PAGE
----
- Microsoft Office 2003 with OOXML = 1.5 seconds per 100K cells
- OpenOffice 2.4.0 with ODF = 2.7 seconds per 100K cells
For typical sized documents, you probably will not notice the difference. However with the largest documents, like the 16-page, 3-million cells monster sheet, the OOXML document took 40 seconds to load in Office, the ODF sheet took 90 seconds to load in OpenOffice, whereas the XLS binary took less than 2 seconds to load in MS Office.
OK. So what are we missing. Ah, yes, ODF format in MS Office, using their ODF Add-in.
- Microsoft Office 2003 with ODF, using the ODF Add-in = 74.6 seconds per 100K cells
Yup. You read that right. To put this in perspective, let’s look at a single test file, a 600K cells file, as we load it in the various formats and editors:
- Microsoft Office 2003 in XLS format = 0.75 seconds
- OpenOffice 2.4.0 in XLS format = 3.03 seconds
- Microsoft Office 2003 in OOXML format = 8.28 seconds
- OpenOffice 2.4.0 in ODF format = 14.09 seconds
- Microsoft Office 2003 in ODF format = 515.60 seconds
Can someone explain to me why Microsoft Office needs almost 10 minutes to load an ODF file that OpenOffice can load in 14 seconds?
(I was not able to test files larger than this using the ODF Add-in since they all crashed .)
(Update: Since it is the question everyone wants to know, the beta version of OpenOffice 3.0 opens the OOXML version of that file in 49.4 seconds and Sun’s ODF Plugin for Microsoft Office loads this file in 30.03 seconds. )
This is one reason why I think file format translation is a poor engineering approach to interoperability. When OpenOffice wants to read an legacy XLS file, it does not approach the problem by translating the XLS into an ODF document and then loading the ODF file. Instead they simply load the XLS file, via a file filter, into the internal memory model of OpenOffice.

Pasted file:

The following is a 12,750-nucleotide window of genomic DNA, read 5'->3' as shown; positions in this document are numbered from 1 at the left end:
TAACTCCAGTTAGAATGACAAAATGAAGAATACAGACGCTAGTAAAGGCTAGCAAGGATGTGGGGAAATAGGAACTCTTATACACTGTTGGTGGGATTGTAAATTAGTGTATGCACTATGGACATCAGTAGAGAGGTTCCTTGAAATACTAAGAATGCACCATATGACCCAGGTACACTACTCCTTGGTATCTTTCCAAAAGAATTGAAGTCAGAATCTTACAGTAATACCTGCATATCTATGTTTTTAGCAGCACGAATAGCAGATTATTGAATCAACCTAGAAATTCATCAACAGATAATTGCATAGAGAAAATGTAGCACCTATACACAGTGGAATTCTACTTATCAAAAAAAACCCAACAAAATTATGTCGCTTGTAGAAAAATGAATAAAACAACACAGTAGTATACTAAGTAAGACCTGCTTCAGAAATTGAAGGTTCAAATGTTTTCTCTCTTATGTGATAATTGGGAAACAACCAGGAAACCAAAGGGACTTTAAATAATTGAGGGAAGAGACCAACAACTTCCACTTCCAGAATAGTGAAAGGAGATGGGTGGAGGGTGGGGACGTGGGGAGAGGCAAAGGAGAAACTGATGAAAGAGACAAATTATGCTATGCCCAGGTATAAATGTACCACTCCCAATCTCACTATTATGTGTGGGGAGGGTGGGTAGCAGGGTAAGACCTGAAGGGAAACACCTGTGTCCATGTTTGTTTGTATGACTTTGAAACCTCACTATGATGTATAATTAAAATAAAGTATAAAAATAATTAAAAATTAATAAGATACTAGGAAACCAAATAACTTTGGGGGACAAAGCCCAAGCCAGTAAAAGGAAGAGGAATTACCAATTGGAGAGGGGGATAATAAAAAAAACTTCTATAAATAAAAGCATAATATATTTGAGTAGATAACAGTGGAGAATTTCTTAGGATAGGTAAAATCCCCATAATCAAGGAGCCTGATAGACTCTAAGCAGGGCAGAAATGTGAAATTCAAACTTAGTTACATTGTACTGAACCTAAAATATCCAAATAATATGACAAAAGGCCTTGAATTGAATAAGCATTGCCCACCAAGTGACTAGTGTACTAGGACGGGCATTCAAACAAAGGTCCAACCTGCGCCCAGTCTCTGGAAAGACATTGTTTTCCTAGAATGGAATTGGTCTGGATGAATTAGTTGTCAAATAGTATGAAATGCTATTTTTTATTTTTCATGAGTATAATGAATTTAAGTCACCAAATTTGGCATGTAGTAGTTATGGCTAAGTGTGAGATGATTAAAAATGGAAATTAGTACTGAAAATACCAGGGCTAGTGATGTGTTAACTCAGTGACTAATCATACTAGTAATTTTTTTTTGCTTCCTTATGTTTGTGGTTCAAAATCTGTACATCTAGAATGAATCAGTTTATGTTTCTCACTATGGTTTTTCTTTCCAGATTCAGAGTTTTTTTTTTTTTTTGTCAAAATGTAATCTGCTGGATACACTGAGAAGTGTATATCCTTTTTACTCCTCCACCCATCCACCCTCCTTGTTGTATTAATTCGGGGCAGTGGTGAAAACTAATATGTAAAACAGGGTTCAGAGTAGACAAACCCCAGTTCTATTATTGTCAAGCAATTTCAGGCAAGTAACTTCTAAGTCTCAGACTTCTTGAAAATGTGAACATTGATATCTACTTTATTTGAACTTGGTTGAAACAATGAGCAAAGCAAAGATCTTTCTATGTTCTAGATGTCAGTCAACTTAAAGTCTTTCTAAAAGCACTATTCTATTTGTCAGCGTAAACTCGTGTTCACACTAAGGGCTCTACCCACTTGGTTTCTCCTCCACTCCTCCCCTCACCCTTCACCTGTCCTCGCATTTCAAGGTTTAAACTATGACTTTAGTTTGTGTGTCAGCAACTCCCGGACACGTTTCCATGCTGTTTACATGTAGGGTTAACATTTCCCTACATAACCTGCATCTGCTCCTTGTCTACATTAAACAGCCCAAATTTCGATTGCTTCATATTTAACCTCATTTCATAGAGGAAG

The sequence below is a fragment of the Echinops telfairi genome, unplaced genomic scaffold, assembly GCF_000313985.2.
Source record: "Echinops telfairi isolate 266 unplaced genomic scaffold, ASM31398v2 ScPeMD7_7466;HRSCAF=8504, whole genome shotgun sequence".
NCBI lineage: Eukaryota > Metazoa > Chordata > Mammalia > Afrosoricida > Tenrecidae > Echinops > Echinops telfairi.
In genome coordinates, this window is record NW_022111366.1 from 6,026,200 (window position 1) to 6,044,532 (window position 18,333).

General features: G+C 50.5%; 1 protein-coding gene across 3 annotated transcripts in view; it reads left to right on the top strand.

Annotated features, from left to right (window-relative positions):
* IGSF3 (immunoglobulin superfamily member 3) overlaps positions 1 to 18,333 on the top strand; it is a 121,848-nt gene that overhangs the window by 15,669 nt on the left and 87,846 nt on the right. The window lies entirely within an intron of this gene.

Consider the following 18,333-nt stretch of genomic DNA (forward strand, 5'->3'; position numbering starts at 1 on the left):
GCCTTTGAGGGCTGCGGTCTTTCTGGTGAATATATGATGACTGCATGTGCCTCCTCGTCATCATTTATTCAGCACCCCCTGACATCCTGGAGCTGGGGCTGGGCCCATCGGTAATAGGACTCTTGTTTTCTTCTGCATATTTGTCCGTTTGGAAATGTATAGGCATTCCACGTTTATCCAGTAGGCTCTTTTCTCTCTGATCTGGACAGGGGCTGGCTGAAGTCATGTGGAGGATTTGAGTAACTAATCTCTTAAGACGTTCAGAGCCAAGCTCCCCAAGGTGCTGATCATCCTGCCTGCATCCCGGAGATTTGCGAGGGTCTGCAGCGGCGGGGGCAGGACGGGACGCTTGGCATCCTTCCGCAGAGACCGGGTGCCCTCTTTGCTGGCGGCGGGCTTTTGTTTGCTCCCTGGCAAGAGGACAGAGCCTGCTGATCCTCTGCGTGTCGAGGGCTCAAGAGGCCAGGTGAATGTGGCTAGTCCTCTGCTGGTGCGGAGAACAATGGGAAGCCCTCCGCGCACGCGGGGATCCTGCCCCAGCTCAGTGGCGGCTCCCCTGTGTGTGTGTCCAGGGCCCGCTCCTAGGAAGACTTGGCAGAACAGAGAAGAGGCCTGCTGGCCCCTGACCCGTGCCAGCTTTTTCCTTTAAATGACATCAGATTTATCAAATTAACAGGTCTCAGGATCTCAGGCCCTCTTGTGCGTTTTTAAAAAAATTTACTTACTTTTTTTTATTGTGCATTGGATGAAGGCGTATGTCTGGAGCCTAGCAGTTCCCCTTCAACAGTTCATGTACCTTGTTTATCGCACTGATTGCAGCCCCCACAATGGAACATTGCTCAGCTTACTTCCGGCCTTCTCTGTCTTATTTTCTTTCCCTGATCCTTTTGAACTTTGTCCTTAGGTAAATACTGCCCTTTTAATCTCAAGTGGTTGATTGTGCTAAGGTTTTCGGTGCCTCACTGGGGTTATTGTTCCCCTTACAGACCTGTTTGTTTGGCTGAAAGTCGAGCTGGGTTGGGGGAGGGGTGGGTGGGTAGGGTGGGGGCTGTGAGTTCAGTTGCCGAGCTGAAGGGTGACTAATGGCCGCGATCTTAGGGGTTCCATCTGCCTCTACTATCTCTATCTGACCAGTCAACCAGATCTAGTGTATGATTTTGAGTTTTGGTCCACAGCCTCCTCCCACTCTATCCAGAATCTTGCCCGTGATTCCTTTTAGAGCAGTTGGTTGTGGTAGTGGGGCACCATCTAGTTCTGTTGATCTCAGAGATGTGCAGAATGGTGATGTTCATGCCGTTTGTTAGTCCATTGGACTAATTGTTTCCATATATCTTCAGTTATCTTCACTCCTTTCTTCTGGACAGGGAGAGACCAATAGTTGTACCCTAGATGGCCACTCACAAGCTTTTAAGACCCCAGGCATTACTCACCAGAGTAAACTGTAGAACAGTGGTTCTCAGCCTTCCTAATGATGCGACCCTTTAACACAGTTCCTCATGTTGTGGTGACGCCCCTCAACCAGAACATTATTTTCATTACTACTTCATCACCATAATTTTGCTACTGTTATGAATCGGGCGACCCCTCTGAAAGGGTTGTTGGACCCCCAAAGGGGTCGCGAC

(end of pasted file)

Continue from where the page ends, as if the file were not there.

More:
What is a file filter? It is like 1/2 of a translator. Instead of translating from one disk format to another disk format, it simply loads the disk format and maps it into an application-specific memory model that the application logic can operate directly on. This is far more efficient than translation. This is the untold truth that the layperson does not know. But this is how everyone does it. That is how we support formats in SmartSuite. That is how OpenOffice does it. And that is how MS Office does it for the file formats they care about. In fact, that is the way that Novell is now doing it now, since they discovered that the Microsoft approach is doomed to performance hell.
So it is with some amusement that I watch Microsoft and others propose translation as a solution to interoperability, creating reports about translation, even a proposal for a new work item in JTC1/SC34 concerning file format translation, when the single concrete attempt at translation is such an abysmal failure. It may look great on paper, but it is an engineering disaster. What customers need is direct, internal support for ODF in MS Office, via native code, in a file filter, not a translator that takes 10 minutes to load a file.
The astute engineer will agree with the above, but will also feel some discomfort at the numbers. There is more here than can be explained simply by the use of translators versus import filters. That choice might explain a 2x difference in performance. A particularly poor implementation might explain a 5x difference. But none of this explains why MS Office is almost 40x slower in processing ODF files. Being that much slower is hard to do accidentally. Other forces must be at play.